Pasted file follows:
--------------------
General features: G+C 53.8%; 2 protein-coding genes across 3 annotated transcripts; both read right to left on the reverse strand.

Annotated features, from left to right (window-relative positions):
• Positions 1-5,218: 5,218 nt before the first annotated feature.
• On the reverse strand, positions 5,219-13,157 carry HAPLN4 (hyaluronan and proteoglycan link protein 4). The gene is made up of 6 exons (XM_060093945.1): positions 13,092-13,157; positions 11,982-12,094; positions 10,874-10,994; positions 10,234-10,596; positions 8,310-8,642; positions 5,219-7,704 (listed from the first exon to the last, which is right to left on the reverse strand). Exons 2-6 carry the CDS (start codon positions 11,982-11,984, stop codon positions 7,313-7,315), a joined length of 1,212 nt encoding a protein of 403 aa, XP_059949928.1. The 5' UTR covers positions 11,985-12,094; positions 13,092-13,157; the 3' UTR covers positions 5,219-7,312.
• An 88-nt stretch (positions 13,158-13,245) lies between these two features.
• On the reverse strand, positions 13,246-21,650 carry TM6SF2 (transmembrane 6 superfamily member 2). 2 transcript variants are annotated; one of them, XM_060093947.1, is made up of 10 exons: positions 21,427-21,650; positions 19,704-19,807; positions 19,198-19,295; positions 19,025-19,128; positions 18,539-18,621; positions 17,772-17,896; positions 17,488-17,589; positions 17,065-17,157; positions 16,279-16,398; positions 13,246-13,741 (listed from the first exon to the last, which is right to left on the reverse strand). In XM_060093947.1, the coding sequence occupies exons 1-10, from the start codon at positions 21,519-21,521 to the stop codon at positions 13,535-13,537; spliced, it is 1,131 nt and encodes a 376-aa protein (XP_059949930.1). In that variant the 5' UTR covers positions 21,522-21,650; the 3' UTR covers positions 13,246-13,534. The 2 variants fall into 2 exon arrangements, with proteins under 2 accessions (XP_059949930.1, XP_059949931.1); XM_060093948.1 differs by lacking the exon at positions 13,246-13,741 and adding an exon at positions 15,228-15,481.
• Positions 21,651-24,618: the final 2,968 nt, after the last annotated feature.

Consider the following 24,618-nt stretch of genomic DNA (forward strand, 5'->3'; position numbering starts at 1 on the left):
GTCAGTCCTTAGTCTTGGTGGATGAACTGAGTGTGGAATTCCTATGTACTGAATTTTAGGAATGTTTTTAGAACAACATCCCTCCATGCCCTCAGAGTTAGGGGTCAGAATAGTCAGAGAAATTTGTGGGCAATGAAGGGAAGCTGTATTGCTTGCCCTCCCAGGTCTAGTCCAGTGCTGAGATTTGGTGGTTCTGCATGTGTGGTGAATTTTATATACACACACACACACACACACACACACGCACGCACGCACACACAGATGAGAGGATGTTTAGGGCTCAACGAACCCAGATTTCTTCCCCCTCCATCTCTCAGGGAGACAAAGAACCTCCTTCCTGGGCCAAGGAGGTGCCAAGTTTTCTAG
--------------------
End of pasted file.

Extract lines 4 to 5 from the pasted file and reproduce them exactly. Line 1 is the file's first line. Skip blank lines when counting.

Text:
• On the reverse strand, positions 5,219-13,157 carry HAPLN4 (hyaluronan and proteoglycan link protein 4). The gene is made up of 6 exons (XM_060093945.1): positions 13,092-13,157; positions 11,982-12,094; positions 10,874-10,994; positions 10,234-10,596; positions 8,310-8,642; positions 5,219-7,704 (listed from the first exon to the last, which is right to left on the reverse strand). Exons 2-6 carry the CDS (start codon positions 11,982-11,984, stop codon positions 7,313-7,315), a joined length of 1,212 nt encoding a protein of 403 aa, XP_059949928.1. The 5' UTR covers positions 11,985-12,094; positions 13,092-13,157; the 3' UTR covers positions 5,219-7,312.
• An 88-nt stretch (positions 13,158-13,245) lies between these two features.